Tag Archives: hexapod

Charlie and Billy are cute, smartphone-controlled bots

An Israeli engineer designs a pair of bio-inspired, 3D-printed hexapod robots. 

If you’ve ever stopped by one of our Maker Faire booths, then you surely know our love for hexapod robots. Just ask “Wizard of Make” Bob Martin. Inspired by UC-Berkeley’s recent STAR project, Israel-based Maker Jonathan Spitz recently created a 3D-printed, blue beetle-like bot named Billy.


The proof-of-concept is not only comprised of 3D-printed parts, but is powered by an an Arduino Leonardo (ATmega32U4), a pair of LiPo batteries and dual DC motors. Billy can be controlled using a joystick smartphone app via a built-in Bluetooth module, while his two different sets of legs — straight and spiral — allow him to navigate any terrain.

Shortly after the success of his first build, Spitz decided to develop a second working prototype. Charlie is 3D-printed, cricket-esque hexapod robot that can also be controlled via a mobile device. Impressively, Billy’s smaller and smarter sibling is capable of walking upside down (if he ever flips), climbing over objects of his size, as well as maneuvering up slopes as steep as 45 degrees. The latest iteration of the bot is driven by an Arduino Micro, which receives commands through Bluetooth. The ATmega32U4 based board relays signals to two “baby orangutan” microprocessors that control Charlie’s four motors, which of course, are used for strolling and sprawling.

While Billy consists of 20 parts, Charlie’s 38 different components will require a little longer to assemble. Interested in learning more about the bot brothers? Head on over to their official page here. Meanwhile, watch them in action above!

Bot-Logic Hexapod is Arduino-compatible and open source

A hexapod robot is a flexible, mechanical vehicle that navigates on six legs and is often used to try out various biological theories about locomotion, motor control and neuro-biology.

Unfortunately, many basic hexapods can’t sense they’ve reached the edge of a surface without additional, costly hardware. Servos may also burn out when weight is unevenly distributed between legs, while the energy required for servo operation can overload the typical hexapod power supply, causing the host controller to reset or fail.


Enter the Bot-Logic Hexapod, an easy-to-assemble hexapod kit and controller that enables servos to double as sensors, meaning legs and grippers can set and check applied force, allowing the ‘bot to sense surface edges and uneven servo loads.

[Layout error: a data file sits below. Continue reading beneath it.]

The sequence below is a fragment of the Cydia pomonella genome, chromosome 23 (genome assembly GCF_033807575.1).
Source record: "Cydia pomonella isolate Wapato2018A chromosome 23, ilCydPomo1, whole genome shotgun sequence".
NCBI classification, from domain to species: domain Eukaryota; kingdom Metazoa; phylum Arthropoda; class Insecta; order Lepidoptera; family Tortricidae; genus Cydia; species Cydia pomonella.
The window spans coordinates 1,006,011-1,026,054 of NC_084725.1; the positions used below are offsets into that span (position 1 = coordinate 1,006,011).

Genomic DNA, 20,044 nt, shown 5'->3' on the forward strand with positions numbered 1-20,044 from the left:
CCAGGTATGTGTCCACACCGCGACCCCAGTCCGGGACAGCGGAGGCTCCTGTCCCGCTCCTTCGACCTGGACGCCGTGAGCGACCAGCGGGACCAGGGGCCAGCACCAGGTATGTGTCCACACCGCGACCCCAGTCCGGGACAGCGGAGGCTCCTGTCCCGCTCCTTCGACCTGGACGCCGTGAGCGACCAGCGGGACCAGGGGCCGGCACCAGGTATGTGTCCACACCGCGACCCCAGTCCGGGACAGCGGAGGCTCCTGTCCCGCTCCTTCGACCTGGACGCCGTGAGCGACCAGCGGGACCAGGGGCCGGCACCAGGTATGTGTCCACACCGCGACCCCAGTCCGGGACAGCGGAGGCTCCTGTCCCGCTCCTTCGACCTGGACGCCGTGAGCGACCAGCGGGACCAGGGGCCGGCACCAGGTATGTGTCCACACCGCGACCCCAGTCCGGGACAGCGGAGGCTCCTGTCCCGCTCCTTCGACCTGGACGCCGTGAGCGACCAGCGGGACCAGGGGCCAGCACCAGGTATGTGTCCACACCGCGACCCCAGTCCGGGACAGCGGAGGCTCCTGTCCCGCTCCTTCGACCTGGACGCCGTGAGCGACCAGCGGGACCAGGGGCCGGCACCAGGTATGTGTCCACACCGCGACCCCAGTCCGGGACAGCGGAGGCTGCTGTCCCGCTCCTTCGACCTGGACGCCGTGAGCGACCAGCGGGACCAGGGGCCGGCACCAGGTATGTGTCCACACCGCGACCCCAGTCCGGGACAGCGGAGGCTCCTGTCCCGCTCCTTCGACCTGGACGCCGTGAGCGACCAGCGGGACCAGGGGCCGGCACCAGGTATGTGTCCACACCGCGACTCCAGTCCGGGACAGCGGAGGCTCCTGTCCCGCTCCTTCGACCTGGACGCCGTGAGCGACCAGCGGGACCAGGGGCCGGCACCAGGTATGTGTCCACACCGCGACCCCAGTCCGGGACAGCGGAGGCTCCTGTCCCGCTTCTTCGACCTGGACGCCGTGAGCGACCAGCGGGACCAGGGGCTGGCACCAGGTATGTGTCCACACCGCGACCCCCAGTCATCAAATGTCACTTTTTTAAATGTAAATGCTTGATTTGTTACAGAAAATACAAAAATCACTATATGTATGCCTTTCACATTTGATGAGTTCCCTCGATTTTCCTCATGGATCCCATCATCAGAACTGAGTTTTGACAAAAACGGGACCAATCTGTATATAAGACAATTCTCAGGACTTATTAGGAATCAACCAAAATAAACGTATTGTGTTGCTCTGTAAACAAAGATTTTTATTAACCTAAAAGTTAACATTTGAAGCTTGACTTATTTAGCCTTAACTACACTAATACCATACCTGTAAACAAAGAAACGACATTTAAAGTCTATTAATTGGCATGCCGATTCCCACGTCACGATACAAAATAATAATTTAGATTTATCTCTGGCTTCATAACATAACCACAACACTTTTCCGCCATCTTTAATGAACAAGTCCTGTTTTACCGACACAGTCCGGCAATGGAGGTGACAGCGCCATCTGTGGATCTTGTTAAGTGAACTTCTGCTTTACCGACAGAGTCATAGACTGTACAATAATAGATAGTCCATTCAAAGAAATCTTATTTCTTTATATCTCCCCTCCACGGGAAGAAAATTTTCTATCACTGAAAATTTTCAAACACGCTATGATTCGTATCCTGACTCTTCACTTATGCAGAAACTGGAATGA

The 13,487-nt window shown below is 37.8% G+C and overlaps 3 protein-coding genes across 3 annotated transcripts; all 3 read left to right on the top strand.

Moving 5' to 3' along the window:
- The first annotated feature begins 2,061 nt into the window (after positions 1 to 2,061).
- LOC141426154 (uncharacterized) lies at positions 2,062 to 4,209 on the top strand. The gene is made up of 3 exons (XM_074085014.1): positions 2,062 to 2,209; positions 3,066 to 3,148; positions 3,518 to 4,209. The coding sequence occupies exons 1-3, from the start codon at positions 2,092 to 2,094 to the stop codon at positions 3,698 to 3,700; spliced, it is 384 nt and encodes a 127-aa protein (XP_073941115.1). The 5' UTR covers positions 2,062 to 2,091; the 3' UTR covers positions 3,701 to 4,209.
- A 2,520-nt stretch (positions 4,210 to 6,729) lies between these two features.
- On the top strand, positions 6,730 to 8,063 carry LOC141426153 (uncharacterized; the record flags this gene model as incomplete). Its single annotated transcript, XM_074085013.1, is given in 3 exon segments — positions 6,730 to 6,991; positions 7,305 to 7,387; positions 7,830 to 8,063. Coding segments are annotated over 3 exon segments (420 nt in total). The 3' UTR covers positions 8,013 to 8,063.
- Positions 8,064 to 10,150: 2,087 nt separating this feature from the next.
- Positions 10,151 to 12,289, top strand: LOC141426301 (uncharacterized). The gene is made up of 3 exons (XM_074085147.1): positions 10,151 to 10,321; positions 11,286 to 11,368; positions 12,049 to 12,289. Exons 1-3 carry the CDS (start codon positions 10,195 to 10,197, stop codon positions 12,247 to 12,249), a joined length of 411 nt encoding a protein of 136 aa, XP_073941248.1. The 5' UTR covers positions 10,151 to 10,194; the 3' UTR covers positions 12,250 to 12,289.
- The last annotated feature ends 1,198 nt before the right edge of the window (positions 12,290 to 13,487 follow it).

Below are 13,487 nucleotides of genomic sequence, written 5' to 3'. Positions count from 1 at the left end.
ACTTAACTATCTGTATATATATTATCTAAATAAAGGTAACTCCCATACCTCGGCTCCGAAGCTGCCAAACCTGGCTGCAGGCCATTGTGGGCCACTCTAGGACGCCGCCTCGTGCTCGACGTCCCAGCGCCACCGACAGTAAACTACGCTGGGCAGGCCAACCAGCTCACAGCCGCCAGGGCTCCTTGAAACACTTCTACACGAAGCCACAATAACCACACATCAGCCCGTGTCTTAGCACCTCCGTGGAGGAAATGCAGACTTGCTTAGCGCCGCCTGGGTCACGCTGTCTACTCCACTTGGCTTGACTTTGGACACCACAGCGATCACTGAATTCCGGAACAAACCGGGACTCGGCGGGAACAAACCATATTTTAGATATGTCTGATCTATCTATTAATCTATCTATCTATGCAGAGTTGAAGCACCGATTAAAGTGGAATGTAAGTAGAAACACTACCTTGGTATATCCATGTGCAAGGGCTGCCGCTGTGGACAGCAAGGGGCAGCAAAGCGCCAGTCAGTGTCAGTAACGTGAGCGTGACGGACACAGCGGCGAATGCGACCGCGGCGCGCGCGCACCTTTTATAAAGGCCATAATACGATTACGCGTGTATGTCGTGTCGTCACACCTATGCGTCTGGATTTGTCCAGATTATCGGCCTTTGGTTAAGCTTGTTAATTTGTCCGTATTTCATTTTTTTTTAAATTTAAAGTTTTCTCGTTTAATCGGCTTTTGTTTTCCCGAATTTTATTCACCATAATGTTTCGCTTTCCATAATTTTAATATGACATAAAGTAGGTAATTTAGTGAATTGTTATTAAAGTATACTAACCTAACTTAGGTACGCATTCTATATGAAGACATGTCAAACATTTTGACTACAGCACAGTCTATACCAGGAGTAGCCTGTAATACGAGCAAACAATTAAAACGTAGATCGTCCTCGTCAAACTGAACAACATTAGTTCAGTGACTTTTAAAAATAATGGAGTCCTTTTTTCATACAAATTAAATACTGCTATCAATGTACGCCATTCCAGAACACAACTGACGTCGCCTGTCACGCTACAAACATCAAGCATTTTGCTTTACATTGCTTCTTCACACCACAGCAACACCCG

Key Bot-Logic Hexapod specs include a switching power supply board, integrated SD card interface, on-board 2X16 LCD display, three-axis accelerometer and 12-pin expansion connectors (up to three expansion boards per ‘bot). The Bot Logic crew is also working on a number of modules, including Bluetooth, Gyro, GPS receiver and a basic prototype board.

Currently, the Bot-Logic components are available in various configurations, from basic shield-level scaling up to full kit level. Specifically, an Educational Bot-Logic Shield is priced at $169 and includes a Bot-Logic LEO Shield (control board only) for Arduino UNO and Leonardo. Next up is the Advanced Bot-Logic (DUE) Shield (control board only) with a $239 price tag for Arduino MEGA and DUE.

Meanwhile, basic kit-level backers will receive a package that allows the use of any builder-supplied MG996R-compatible servos and servo mounting hardware, along with the utilization of any battery pack within the specification of the servos selected. A further breakdown is as follows: $269 Basic Quadrapod Kit, which includes injection-molded plastic parts, Bot-Logic LEO shield and Arduino Leonardo. The Basic HexaPod Kit will cost you $359 and is packaged with injection-molded plastic parts, Bot-Logic DUE shield, Arduino Mega 2560.

The final tier is for full kit-level backers, which includes servos, servo mounting hardware and everything else needed except the 6Volt battery pack. Specifically, the Full Kit is priced at $419 and comes with injection-molded plastic parts, servos, Bot-Logic LEO shield, Arduino Leonardo. The Kit4 offers up injection-molded plastic parts, servos, Bot-Logic DUE shield, Arduino Mega 2560.

Additional information can be found on the official Bot-Logic Hexapod Kickstarter site.